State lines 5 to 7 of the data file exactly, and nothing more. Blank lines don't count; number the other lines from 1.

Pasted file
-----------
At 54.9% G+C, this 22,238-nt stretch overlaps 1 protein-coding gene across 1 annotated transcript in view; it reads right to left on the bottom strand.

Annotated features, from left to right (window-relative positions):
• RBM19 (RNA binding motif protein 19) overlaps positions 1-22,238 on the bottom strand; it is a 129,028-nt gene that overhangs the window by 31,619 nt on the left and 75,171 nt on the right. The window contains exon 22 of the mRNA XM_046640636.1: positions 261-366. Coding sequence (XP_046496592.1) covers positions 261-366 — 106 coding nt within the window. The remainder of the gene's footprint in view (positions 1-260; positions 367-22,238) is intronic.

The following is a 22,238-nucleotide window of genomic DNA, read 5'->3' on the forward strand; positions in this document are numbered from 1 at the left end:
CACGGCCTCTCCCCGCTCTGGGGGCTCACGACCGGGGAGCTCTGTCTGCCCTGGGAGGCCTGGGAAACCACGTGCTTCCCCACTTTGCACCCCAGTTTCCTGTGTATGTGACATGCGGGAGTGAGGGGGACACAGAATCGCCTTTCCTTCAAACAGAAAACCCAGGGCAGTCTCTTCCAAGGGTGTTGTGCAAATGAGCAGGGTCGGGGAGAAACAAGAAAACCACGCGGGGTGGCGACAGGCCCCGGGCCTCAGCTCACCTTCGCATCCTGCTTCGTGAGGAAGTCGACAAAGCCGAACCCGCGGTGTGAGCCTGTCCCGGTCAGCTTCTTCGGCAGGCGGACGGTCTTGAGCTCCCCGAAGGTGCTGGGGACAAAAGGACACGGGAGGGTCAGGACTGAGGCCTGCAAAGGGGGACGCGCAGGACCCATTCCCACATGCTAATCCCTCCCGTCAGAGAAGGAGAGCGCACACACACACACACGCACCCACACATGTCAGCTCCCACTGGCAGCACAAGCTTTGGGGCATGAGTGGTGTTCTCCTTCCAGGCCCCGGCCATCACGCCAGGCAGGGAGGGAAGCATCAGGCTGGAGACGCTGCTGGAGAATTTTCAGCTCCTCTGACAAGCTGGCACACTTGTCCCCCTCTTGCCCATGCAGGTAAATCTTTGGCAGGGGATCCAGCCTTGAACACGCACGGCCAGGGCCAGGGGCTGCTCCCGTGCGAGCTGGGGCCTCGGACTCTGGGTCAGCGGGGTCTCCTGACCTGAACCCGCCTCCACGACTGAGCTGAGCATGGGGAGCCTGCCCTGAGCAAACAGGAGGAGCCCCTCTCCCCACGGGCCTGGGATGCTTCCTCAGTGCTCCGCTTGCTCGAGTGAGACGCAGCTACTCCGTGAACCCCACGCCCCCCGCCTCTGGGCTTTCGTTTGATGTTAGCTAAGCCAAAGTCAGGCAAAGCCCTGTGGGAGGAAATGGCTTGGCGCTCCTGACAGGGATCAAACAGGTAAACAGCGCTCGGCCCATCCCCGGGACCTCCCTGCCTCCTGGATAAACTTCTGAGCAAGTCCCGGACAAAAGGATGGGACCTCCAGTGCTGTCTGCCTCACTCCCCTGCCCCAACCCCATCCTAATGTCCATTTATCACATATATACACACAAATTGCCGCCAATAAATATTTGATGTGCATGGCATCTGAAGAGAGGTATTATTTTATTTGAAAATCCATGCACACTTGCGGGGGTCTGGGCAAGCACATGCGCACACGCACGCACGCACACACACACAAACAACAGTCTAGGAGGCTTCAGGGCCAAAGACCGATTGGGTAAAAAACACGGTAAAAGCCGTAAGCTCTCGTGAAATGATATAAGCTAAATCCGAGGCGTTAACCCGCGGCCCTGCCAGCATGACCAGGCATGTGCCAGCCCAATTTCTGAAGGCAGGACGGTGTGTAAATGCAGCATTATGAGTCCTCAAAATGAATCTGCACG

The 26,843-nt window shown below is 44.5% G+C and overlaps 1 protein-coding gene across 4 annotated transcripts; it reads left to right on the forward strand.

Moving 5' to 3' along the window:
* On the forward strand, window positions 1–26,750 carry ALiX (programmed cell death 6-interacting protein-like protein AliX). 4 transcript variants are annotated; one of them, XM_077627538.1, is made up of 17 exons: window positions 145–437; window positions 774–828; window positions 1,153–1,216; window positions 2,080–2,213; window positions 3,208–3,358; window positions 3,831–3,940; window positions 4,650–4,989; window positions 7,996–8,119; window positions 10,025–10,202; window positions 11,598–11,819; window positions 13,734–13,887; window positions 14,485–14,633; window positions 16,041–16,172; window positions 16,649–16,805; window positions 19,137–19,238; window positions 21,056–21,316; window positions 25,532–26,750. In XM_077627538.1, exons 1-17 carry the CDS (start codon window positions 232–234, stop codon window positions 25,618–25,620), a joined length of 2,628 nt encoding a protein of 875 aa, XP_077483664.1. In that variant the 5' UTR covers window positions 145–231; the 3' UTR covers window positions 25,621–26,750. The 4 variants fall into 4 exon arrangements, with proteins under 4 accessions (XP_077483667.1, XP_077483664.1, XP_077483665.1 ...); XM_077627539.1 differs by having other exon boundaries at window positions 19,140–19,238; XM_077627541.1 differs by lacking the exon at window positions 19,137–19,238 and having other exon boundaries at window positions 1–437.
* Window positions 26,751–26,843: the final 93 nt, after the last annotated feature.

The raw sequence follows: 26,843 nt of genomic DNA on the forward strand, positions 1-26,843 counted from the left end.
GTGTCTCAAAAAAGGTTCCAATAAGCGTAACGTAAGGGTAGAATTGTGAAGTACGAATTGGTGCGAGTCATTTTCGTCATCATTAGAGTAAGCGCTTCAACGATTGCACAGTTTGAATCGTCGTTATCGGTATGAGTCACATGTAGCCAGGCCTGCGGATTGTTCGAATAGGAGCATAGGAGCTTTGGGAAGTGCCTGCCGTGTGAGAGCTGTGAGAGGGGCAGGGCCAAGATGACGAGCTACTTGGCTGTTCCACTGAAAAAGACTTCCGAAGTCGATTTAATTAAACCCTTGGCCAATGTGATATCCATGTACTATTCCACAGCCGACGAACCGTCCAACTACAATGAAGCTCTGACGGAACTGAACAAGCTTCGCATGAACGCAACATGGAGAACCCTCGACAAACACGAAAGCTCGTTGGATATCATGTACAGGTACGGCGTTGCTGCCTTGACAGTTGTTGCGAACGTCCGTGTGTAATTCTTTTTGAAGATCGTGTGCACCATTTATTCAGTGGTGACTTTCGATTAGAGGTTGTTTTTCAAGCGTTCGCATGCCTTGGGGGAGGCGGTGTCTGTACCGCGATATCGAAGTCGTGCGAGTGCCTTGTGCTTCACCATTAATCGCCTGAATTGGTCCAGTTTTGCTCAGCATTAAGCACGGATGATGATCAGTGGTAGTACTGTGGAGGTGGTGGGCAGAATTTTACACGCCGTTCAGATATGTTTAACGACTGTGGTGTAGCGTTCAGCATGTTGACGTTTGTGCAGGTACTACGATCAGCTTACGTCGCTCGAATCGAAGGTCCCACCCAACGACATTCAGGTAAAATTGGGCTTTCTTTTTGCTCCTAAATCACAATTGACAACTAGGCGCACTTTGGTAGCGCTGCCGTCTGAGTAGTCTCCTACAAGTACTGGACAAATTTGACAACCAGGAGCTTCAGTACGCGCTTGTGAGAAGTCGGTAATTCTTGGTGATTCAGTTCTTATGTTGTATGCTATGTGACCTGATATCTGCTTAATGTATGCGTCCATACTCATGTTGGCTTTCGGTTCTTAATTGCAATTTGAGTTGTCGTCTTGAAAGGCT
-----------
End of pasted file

CACGGCCTCTCCCCGCTCTGGGGGCTCACGACCGGGGAGCTCTGTCTGCCCTGGGAGGCCTGGGAAACCACGTGCTTCCCCACTTTGCACCCCAGTTTCCTGTGTATGTGACATGCGGGAGTGAGGGGGACACAGAATCGCCTTTCCTTCAAACAGAAAACCCAGGGCAGTCTCTTCCAAGGGTGTTGTGCAAATGAGCAGGGTCGGGGAGAAACAAGAAAACCACGCGGGGTGGCGACAGGCCCCGGGCCTCAGCTCACCTTCGCATCCTGCTTCGTGAGGAAGTCGACAAAGCCGAACCCGCGGTGTGAGCCTGTCCCGGTCAGCTTCTTCGGCAGGCGGACGGTCTTGAGCTCCCCGAAGGTGCTGGGGACAAAAGGACACGGGAGGGTCAGGACTGAGGCCTGCAAAGGGGGACGCGCAGGACCCATTCCCACATGCTAATCCCTCCCGTCAGAGAAGGAGAGCGCACACACACACACACGCACCCACACATGTCAGCTCCCACTGGCAGCACAAGCTTTGGGGCATGAGTGGTGTTCTCCTTCCAGGCCCCGGCCATCACGCCAGGCAGGGAGGGAAGCATCAGGCTGGAGACGCTGCTGGAGAATTTTCAGCTCCTCTGACAAGCTGGCACACTTGTCCCCCTCTTGCCCATGCAGGTAAATCTTTGGCAGGGGATCCAGCCTTGAACACGCACGGCCAGGGCCAGGGGCTGCTCCCGTGCGAGCTGGGGCCTCGGACTCTGGGTCAGCGGGGTCTCCTGACCTGAACCCGCCTCCACGACTGAGCTGAGCATGGGGAGCCTGCCCTGAGCAAACAGGAGGAGCCCCTCTCCCCACGGGCCTGGGATGCTTCCTCAGTGCTCCGCTTGCTCGAGTGAGACGCAGCTACTCCGTGAACCCCACGCCCCCCGCCTCTGGGCTTTCGTTTGATGTTAGCTAAGCCAAAGTCAGGCAAAGCCCTGTGGGAGGAAATGGCTTGGCGCTCCTGACAGGGATCAAACAGGTAAACAGCGCTCGGCCCATCCCCGGGACCTCCCTGCCTCCTGGATAAACTTCTGAGCAAGTCCCGGACAAAAGGATGGGACCTCCAGTGCTGTCTGCCTCACTCCCCTGCCCCAACCCCATCCTAATGTCCATTTATCACATATATACACACAAATTGCCGCCAATAAATATTTGATGTGCATGGCATCTGAAGAGAGGTATTATTTTATTTGAAAATCCATGCACACTTGCGGGGGTCTGGGCAAGCACATGCGCACACGCACGCACGCACACACACACAAACAACAGTCTAGGAGGCTTCAGGGCCAAAGACCGATTGGGTAAAAAACACGGTAAAAGCCGTAAGCTCTCGTGAAATGATATAAGCTAAATCCGAGGCGTTAACCCGCGGCCCTGCCAGCATGACCAGGCATGTGCCAGCCCAATTTCTGAAGGCAGGACGGTGTGTAAATGCAGCATTATGAGTCCTCAAAATGAATCTGCACG

The 26,843-nt window shown below is 44.5% G+C and overlaps 1 protein-coding gene across 4 annotated transcripts; it reads left to right on the forward strand.

Moving 5' to 3' along the window: